Why Montreal Canadiens Should Keep Louis Leblanc in the NHL

Ryan SzporerContributor IIINovember 2, 2013

Montreal Canadiens forwards Rene Bourque and Louis Leblanc.
Montreal Canadiens forwards Rene Bourque and Louis Leblanc.Bruce Bennett/Getty Images

With Montreal Canadiens forward Max Pacioretty set to return this weekend, there’s a very good chance either Mike Blunden or Louis Leblanc will be sent down to the Hamilton Bulldogs as a result. It should be Blunden.

No disrespect to the former second-rounder—yes, Blunden was chosen in the second round of the 2005 draft. Leblanc just has more to offer. A former first-round pick (2009), he just has more offensive upside.

Yes, every player has a role to play, and that of the 6’3”, 209-pound Blunden is on the fourth line, where any open spot in the lineup would be. However, as Leblanc evidenced during his first long-term stint with the Habs, he’s capable of playing bottom-six minutes and not looking out of place.

Averaging just 11:11 of ice time back in 2011-12, Leblanc accumulated five goals and five assists in 42 games. Those aren’t stellar numbers, but, taking into account the bottom-six role he was playing, no one can deny he was contributing.

It’s admittedly a bit of a different situation now, even though he’s in much the same position in the lineup.

Playing on the team’s current third line with David Desharnais and Rene Bourque, two arguably top-six forwards, Leblanc is being given more of an opportunity to put points on the board.

While he hasn’t in the three games he’s played since being called last week, he has shown considerable improvement with each subsequent contest. Put simply, he’s getting scoring chances, and, while he’s got zero goals to his name so far, so does Desharnais, and he’s facing little risk of being sent down.

Granted, that has a little to do with Desharnais’ richer $3.5 million cap hit (Leblanc’s is $870,000, excluding bonuses). The Habs understandably can’t justify demoting a player making $3.5 million. Of course, they probably can’t justify Desharnais’ contract either at this very moment, but that’s another story for another day.

In any case, Leblanc has looked increasingly at home, playing with Bourque and Desharnais, and not just because all three are well-documented underachievers. As mentioned previously, they’re generating scoring opportunities. That’s about all any NHL coach can realistically ask from a third-liner.

Seeing as that’s what Leblanc currently projects as, at this point there’s little reason to send him down. It would in turn send the wrong message, just as cutting him after one game during training camp did, especially when he had one assist, two shots on goal and two hits against the Boston Bruins on Sept. 16.

It may be a bit of a letdown, admitting to one’s self that Leblanc will likely never turn out to be a top-six forward despite being a first-round pick, but that doesn’t necessarily make him a bust.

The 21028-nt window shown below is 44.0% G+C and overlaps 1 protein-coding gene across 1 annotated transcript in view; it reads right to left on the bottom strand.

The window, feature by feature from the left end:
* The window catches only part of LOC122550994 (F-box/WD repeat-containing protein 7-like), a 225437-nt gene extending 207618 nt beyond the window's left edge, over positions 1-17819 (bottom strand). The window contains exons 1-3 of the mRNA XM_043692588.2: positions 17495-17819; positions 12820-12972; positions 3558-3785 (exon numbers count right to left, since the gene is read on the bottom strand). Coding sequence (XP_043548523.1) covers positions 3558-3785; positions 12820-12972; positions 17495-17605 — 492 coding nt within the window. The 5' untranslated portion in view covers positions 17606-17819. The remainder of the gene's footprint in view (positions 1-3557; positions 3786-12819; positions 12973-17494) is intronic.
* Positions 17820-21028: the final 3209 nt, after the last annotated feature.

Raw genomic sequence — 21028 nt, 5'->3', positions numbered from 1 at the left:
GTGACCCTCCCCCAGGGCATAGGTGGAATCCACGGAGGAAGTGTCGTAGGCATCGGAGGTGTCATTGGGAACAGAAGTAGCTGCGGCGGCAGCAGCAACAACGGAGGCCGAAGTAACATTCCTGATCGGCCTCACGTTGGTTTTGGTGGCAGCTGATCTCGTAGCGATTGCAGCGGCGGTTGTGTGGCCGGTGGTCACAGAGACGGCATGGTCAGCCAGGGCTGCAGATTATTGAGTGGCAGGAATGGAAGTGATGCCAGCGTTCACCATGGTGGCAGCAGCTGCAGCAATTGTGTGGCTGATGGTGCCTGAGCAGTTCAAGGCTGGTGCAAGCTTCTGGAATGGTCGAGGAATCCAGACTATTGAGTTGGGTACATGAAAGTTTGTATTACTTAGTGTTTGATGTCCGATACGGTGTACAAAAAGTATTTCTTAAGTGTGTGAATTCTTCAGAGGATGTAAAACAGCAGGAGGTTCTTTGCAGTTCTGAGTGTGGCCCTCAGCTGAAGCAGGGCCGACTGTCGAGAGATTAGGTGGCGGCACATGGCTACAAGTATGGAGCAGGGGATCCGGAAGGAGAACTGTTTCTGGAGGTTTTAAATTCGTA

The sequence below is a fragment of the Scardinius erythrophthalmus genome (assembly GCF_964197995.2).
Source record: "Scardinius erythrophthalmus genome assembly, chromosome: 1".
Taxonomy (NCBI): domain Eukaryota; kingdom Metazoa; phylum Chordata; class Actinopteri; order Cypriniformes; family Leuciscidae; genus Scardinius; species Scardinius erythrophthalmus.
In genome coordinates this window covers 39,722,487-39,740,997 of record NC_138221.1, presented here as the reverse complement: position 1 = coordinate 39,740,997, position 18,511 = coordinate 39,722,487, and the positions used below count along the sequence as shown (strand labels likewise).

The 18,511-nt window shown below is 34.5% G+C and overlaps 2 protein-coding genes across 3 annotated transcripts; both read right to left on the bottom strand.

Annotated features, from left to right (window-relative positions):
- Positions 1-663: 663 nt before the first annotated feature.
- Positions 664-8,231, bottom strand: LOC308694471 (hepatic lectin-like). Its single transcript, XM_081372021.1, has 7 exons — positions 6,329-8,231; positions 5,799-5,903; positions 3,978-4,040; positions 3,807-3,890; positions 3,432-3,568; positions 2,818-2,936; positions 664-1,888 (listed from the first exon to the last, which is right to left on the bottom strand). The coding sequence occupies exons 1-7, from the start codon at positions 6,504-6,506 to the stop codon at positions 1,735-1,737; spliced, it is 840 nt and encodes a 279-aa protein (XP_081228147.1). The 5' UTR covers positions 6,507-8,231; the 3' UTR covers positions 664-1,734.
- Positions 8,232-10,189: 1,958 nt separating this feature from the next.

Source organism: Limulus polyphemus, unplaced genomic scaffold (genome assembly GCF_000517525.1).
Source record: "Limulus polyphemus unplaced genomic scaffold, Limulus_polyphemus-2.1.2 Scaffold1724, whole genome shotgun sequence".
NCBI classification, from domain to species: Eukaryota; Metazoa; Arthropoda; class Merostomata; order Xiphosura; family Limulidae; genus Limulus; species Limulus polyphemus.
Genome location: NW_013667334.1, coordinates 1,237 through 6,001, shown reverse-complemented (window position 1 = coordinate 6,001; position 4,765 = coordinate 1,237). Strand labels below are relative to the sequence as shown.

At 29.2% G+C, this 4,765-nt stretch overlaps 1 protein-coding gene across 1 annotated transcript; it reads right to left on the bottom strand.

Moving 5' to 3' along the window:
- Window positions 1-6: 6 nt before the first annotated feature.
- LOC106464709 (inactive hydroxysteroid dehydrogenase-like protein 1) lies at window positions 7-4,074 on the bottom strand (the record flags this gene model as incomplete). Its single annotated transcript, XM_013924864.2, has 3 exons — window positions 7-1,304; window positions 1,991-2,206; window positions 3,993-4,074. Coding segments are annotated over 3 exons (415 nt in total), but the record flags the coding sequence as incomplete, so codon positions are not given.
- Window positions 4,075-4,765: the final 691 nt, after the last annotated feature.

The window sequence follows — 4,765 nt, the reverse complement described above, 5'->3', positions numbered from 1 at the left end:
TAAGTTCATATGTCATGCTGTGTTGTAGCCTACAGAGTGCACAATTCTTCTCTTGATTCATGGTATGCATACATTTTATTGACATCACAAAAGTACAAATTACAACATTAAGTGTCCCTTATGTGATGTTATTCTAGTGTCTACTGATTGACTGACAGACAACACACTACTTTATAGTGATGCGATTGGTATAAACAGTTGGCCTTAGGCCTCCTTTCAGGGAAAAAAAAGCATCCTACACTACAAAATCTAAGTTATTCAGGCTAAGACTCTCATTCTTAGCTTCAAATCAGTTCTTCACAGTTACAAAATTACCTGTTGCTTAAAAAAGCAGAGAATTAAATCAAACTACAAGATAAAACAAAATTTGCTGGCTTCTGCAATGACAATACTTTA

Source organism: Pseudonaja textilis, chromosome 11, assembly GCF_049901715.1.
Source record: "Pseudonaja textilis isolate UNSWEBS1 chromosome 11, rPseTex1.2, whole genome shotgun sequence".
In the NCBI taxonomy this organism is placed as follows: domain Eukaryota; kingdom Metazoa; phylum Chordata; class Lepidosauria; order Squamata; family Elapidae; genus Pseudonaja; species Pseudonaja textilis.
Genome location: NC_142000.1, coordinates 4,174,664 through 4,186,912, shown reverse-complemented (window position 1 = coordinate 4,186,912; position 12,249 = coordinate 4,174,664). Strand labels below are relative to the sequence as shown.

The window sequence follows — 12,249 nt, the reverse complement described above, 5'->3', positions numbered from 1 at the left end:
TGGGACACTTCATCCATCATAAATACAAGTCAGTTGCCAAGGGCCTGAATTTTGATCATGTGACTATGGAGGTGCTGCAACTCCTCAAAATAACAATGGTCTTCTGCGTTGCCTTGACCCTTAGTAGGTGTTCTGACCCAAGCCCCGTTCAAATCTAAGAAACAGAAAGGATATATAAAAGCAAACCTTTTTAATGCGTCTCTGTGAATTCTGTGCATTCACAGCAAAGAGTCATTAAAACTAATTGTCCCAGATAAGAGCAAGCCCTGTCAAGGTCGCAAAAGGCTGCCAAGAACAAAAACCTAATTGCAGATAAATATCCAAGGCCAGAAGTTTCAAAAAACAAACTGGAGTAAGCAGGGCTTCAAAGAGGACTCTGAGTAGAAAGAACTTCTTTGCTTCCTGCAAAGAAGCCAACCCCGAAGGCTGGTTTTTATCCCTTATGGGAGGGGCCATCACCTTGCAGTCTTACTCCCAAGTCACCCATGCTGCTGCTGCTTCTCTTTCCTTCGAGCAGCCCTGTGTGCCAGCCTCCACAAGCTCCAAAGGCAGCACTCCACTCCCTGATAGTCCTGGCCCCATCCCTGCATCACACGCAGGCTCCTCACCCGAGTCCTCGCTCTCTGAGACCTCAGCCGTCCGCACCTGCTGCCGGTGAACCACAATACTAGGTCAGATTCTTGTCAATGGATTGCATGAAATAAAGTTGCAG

By now, everyone has heard the theory that Leblanc was selected where he was, 18th overall, because he’s from Montreal, and the Habs felt the need to appease the hometown crowd at the Bell Centre at the draft that year. However, it’s not as if every player selected after him has turned out to be a home run.

There may be just two in all actuality, in Washington Capital Marcus Johansson (24) and Ryan O’Reilly of the Colorado Avalanche (33). And it’s not as if Leblanc ever had the benefit of playing with Alexander Ovechkin like Johansson, nor is O’Reilly undisputedly worth his current $5 million cap hit—a hit the Habs wouldn’t be able to afford either.

Meanwhile, potential future stars like New York Ranger Chris Kreider (19), Anaheim Ducks Kyle Palmieri (26) and Jakob Silfverberg (39), Dallas Star Alex Chiasson (38), Ottawa Senator Robin Lehner (46), and Detroit Red Wing Tomas Tatar (60) are only now starting to get their chances in the NHL.

Each of those players is projected to have a higher ceiling than Leblanc, and yet none have established themselves in the NHL at this point. Give them time, though. Regarding Leblanc’s development specifically, it couldn’t have been said any better. Talk of him being a bust at this point is simply unfounded and premature.

When he was cut as early as he was during training camp, two theories stuck out as hypothetical explanations regarding the curious move. Either the Habs were going to cut him regardless of his preseason performance to send a message after last year (18 points in 62 games in the AHL), or he just didn’t figure into their plans anymore.

If it’s the former, perhaps the message has been received. After all, even with all the injuries the Habs have sustained this year, the team still could have called up Gabriel Dumont, but it opted for Leblanc instead after he scored two consecutive goals in overtime for Hamilton.

Conversely, if it’s more a case of the latter theory, Leblanc still represents an asset who’s proven himself capable of playing competently in the NHL. Burying him in the minors is not going to do anyone any good. At the very least, give him more of an opportunity to show off his skills so that the return the Habs get in a hypothetical trade down the road isn’t hilariously low.

While Pacioretty will likely take over Leblanc’s spot on that third line upon his return (no longer making it a a third line, in theory), Leblanc should not only stick with the Habs but stay in the lineup as well.

That isn’t just because fellow forwards Brandon Prust and Daniel Briere are still injured and the Habs need the healthy body. It’s because they are just better with him in the lineup than without. That in itself should be reason enough for him to stay for good.

That ultimately might mean demoting a guy with a one-way contract like Travis Moen or Davis Drewiske and paying a minor-leaguer like an NHLer to stay under the cap. That's better than paying a player who's proving himself to be a bona fide major-leaguer as an AHLer, though.